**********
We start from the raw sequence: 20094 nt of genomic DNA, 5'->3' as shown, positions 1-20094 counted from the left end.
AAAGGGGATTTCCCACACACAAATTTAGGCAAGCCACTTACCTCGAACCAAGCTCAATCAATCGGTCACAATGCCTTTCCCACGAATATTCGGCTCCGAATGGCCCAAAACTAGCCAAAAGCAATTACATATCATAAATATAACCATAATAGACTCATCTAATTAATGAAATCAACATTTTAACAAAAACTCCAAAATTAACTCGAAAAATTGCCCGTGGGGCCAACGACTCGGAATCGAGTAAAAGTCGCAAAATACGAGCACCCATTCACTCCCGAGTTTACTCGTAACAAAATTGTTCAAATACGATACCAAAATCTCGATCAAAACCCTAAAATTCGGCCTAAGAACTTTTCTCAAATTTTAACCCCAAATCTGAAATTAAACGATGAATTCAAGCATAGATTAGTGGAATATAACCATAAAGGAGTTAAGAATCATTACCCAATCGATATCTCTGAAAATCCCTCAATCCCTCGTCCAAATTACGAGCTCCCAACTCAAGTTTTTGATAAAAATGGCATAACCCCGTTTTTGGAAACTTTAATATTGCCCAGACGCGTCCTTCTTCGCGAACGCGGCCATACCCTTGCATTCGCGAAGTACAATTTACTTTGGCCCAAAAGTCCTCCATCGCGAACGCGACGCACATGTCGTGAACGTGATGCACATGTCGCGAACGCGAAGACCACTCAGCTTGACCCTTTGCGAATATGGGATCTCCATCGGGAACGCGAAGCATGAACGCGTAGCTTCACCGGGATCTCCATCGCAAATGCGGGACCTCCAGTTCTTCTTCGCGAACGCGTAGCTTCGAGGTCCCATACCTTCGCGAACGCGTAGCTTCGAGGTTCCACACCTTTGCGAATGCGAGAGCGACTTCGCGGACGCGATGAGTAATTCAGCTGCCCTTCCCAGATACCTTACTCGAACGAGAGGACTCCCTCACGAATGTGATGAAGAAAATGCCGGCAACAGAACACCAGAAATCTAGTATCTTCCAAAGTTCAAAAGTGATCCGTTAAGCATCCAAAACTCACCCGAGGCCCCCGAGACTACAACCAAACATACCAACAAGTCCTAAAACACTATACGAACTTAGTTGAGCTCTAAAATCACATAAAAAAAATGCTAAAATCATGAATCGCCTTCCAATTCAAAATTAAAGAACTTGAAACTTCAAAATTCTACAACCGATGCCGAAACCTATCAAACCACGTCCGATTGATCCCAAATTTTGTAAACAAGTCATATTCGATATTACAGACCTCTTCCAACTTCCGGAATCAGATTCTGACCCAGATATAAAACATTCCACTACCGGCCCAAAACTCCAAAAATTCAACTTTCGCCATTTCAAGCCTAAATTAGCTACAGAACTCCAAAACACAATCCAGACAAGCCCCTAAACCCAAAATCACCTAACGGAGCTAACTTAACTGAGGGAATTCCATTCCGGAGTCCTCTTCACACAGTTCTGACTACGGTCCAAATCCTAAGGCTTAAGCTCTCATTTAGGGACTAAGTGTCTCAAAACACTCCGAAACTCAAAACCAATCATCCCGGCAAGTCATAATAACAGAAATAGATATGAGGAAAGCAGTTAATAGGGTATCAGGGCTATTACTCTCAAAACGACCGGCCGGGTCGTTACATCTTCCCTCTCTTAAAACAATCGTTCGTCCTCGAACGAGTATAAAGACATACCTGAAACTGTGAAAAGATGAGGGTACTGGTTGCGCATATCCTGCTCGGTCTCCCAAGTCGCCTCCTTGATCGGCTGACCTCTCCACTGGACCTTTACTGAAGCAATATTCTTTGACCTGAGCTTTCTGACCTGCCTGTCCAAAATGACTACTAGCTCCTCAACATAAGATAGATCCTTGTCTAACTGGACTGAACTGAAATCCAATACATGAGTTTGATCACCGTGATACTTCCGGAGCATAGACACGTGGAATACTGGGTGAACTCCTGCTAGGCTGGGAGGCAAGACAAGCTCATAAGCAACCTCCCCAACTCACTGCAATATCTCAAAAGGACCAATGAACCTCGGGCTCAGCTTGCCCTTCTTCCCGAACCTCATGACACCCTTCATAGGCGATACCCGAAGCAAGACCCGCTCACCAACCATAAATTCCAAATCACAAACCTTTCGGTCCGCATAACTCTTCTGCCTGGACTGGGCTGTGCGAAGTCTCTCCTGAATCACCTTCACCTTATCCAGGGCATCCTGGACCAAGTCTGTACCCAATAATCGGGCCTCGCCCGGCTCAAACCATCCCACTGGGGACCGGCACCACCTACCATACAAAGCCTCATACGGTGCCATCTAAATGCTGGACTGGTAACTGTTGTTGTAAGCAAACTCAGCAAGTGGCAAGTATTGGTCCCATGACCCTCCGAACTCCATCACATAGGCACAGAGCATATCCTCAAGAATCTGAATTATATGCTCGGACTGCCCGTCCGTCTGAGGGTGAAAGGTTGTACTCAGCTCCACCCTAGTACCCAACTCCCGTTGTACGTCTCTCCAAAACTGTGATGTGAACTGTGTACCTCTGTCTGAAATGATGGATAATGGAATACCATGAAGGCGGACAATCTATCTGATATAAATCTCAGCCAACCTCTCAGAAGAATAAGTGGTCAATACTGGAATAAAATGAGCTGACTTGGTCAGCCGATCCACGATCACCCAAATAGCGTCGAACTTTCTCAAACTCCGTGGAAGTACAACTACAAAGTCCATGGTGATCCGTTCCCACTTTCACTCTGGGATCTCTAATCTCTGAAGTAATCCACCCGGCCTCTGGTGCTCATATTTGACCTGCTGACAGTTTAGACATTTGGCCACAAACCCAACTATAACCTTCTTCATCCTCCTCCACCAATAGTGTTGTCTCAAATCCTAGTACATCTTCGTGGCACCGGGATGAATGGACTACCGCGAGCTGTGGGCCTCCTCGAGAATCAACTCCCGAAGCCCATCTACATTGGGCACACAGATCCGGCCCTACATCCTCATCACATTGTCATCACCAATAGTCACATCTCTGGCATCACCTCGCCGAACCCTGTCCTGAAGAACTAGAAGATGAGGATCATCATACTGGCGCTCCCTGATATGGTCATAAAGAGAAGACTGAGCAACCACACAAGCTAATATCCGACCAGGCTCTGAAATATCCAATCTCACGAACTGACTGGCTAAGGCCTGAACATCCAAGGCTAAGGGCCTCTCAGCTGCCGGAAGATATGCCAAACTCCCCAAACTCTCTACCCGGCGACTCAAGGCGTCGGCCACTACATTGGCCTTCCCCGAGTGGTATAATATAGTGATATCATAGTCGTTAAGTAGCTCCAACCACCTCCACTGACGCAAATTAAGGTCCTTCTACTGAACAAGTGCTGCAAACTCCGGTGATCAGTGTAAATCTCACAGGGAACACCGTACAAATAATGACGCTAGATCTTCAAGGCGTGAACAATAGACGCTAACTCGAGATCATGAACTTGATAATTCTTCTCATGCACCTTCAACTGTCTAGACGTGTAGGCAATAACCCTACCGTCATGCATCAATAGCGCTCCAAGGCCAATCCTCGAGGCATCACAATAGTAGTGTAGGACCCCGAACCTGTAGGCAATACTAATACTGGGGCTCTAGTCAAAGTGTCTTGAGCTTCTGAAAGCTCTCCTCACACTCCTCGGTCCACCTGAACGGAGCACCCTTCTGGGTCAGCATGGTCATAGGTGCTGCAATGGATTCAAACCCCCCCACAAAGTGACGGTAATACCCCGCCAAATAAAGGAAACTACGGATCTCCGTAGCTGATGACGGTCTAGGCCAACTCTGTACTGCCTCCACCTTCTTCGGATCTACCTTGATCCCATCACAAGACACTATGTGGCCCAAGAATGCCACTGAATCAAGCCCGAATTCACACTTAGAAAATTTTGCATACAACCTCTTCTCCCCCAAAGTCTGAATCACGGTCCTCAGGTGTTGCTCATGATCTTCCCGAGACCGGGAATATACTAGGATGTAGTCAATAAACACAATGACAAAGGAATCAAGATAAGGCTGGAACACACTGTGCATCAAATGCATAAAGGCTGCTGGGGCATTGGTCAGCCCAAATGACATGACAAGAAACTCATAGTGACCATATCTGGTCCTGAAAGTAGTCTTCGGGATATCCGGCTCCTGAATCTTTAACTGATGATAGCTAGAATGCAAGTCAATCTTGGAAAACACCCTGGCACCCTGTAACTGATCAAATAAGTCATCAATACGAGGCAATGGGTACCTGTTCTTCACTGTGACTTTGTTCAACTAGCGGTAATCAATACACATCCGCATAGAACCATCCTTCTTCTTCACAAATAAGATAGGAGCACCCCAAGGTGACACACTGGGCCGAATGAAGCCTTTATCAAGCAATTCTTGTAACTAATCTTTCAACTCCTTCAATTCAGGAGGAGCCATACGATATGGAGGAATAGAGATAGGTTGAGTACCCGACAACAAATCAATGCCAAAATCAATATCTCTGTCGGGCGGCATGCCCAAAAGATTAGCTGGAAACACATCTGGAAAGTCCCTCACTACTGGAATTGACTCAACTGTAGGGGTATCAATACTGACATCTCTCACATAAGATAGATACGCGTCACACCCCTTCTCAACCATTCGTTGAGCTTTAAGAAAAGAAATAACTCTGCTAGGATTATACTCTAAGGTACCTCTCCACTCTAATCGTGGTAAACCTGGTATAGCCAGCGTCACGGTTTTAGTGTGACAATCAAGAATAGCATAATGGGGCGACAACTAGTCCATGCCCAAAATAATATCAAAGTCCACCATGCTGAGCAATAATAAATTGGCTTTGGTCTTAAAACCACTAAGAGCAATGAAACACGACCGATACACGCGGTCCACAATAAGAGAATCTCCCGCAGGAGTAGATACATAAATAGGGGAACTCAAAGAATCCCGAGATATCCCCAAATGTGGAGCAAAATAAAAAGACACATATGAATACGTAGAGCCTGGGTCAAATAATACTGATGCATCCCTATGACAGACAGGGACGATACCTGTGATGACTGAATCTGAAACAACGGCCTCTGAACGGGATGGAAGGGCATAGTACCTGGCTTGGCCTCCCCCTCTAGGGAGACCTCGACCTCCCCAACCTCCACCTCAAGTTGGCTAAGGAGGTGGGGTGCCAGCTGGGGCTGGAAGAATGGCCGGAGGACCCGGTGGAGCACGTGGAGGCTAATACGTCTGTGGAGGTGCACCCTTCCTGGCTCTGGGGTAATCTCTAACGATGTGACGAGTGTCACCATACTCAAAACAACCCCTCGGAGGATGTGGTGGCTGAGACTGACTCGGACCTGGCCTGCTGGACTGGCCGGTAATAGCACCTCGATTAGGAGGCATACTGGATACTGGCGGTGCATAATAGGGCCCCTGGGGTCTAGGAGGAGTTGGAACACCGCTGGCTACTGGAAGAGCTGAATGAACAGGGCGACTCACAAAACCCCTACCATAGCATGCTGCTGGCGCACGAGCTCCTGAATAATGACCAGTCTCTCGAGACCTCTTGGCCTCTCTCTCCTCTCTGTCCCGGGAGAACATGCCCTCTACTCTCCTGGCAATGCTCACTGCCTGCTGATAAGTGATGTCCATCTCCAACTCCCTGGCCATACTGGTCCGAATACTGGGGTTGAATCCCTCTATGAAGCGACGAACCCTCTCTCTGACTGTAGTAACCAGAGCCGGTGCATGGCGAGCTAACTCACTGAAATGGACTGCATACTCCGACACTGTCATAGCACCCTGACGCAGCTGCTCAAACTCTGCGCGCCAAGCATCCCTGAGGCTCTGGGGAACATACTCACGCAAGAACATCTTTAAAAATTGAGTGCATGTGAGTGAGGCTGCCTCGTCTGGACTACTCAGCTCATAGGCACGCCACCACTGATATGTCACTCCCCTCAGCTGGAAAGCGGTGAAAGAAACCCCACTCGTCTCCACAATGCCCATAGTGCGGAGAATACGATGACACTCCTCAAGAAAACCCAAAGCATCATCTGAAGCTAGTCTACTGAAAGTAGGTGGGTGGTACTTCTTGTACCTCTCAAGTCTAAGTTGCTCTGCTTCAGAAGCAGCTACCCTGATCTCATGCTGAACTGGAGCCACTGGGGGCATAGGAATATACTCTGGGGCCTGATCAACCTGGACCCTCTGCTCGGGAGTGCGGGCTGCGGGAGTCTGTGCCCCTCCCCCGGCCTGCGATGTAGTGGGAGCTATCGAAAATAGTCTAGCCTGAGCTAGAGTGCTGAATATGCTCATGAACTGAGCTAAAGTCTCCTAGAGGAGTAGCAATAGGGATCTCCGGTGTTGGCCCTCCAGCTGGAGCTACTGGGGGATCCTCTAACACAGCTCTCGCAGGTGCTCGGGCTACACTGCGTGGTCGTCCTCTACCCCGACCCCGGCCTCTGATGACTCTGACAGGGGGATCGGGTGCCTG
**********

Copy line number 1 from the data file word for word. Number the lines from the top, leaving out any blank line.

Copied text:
We start from the raw sequence: 20094 nt of genomic DNA, 5'->3' as shown, positions 1-20094 counted from the left end.